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PGS Greatly Increasing IVF Success Rates
New technologies are increasing IVF success rates like never before. According to Dr. Robert E. Anderson, Board Certified Reproductive Endocrinologist at Southern California Center for Reproductive Medicine, preimplantation genetic screening (PGS) has made “incredible results” possible. PGS is the process of screening embryos to ensure they have the right number of chromosomes and to identify any structural abnormalities in the chromosomes.
Data from PGS biopsies at Southern California Center for Reproductive Medicine have shown that the percentage of abnormal eggs is much higher than was previously suspected:
- In women 30 to 34, 75% of eggs are abnormal; 25% are normal
- In women 35 to 37, 83% are abnormal; 17% are normal
- In women 39 to 40 age group, only 9% are normal; 91% are abnormal
- Women above age 40, greater than 91% of eggs are abnormal
“Now that we have extensive experience biopsying thousands of embryos we know that the way they look doesn’t necessarily tell us whether they’re genetically normal or not,” Anderson says.
In the past, when pregnancy didn’t result from seemingly normal embryos, it was assumed genetics was the culprit, but it couldn’t be proven, Anderson says. PGS allows the practice to choose and transfer genetically healthy embryos. However, the fertility clinic lab has to do three things really well in order to have good success, he adds:
- Consistently grow good day 5 and day 6 embryos
- Have the ability to biopsy embryos without harming them
- Have the ability to do really good vitrification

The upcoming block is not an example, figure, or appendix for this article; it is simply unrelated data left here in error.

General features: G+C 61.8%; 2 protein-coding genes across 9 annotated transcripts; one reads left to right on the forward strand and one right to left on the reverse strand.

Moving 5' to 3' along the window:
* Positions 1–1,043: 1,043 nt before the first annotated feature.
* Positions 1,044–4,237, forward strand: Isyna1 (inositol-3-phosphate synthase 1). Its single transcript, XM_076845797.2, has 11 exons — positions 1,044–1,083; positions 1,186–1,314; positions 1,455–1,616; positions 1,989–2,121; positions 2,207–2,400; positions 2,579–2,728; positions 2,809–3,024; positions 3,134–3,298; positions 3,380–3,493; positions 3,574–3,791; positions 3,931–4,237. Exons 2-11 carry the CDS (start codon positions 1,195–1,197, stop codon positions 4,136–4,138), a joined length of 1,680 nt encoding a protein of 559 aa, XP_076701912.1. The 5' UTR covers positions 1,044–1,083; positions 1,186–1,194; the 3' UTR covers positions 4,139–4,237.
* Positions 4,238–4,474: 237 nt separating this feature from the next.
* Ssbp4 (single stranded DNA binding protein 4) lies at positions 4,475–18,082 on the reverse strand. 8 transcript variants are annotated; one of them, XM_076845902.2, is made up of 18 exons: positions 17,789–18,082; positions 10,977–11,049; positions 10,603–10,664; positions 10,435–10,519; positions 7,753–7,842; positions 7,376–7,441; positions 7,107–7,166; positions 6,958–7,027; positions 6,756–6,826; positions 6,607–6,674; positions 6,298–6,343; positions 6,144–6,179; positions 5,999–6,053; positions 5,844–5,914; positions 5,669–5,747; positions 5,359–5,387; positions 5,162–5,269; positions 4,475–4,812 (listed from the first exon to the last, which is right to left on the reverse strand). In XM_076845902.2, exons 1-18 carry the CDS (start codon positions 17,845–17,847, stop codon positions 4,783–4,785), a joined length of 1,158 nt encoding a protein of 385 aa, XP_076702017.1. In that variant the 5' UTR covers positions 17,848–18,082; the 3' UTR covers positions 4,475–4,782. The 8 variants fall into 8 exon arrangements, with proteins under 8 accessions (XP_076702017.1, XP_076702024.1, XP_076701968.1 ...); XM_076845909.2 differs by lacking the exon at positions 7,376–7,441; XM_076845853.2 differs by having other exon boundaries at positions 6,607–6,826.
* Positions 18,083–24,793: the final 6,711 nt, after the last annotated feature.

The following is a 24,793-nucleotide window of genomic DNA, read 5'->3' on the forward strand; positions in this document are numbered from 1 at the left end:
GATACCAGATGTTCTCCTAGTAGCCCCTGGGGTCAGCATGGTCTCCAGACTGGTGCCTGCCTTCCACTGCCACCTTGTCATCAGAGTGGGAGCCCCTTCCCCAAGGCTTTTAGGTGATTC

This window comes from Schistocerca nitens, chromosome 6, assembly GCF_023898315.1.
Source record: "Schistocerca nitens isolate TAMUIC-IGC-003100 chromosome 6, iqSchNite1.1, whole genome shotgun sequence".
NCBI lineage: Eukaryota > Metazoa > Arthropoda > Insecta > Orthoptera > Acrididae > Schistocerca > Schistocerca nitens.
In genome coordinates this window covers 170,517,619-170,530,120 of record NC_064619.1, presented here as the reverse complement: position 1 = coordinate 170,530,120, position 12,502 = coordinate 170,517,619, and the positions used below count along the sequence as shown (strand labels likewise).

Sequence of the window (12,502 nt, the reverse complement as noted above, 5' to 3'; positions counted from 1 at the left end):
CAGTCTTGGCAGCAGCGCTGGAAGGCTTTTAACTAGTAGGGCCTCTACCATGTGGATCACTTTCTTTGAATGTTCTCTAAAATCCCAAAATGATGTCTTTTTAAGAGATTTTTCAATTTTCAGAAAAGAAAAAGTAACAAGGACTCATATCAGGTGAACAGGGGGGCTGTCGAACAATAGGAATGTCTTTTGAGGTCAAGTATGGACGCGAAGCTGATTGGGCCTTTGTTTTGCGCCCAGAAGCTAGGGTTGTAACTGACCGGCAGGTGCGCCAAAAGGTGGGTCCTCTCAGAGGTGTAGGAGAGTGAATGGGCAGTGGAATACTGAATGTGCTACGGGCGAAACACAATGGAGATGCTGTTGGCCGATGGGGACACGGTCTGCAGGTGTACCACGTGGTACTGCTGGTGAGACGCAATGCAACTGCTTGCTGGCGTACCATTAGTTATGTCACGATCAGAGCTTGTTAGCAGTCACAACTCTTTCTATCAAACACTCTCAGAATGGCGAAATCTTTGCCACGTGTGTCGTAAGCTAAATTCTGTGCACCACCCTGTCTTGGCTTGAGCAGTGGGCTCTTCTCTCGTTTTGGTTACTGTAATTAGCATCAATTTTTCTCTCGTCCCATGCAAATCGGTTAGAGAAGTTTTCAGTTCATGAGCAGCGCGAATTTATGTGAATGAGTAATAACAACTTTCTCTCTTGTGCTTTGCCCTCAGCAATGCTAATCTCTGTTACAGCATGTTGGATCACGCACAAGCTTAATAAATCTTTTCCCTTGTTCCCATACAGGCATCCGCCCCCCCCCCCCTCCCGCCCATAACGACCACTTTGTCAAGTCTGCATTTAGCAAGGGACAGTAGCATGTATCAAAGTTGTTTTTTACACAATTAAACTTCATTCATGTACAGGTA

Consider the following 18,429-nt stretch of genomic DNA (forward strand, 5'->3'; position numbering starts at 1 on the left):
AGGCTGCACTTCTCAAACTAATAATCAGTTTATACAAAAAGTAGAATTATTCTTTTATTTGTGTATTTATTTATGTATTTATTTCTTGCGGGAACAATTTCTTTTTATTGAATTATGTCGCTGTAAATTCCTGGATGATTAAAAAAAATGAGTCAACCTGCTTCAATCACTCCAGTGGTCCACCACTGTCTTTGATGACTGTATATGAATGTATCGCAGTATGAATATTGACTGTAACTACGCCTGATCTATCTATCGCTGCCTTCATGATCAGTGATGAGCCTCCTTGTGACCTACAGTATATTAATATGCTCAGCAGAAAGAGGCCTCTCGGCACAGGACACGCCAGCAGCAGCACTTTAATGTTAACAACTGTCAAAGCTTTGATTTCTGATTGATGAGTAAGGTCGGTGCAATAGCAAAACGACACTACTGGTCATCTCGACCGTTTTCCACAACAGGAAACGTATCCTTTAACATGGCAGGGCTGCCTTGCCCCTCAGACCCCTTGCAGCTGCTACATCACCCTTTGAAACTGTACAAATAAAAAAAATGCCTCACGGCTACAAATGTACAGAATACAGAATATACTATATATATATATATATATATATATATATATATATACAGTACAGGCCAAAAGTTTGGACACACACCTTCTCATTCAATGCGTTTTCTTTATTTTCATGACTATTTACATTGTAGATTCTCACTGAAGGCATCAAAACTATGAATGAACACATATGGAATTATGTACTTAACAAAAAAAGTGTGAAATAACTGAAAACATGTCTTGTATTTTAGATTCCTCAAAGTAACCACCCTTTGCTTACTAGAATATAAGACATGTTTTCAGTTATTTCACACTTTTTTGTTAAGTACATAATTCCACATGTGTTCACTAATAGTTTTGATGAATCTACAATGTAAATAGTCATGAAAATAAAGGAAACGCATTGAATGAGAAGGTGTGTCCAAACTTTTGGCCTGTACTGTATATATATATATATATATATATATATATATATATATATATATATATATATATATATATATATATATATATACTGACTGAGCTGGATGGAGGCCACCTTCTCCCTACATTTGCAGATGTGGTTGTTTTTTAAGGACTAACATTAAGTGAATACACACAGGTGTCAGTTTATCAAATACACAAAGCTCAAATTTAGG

If a lab can do all of those things, you can have very high success rates, Anderson says.
As a result, almost 100 percent of IVF cycles at Southern California Center for Reproductive Medicine use PGS, and they do single embryo transfer with very, very few exceptions as a result.
Additionally, Anderson says he does not do fresh embryo transfers. “When we first started doing trophectoderm biopsies, we thought like everyone else, it’s better to put in fresh embryos.” But there were patients who couldn’t have a fresh embryo transfer due to hyperstimulation or issues with the endometrium. “So we froze them all, transferred them the next month as a frozen cycle, and realized that those patients had higher pregnancy rates.”
“It’s simply a matter of taking your normal embryo, and then in the second phase we concentrate on the endometrial development -- we don’t have any time pressure to get your lining where it’s supposed to be, and then put in your frozen embryo. The pregnancy rates are truly astounding,” Anderson says.
“I’ve been in this business 28 years, and when I started the failure rate is what our success rate is now. It’s amazing. It almost sounds too good to be true.”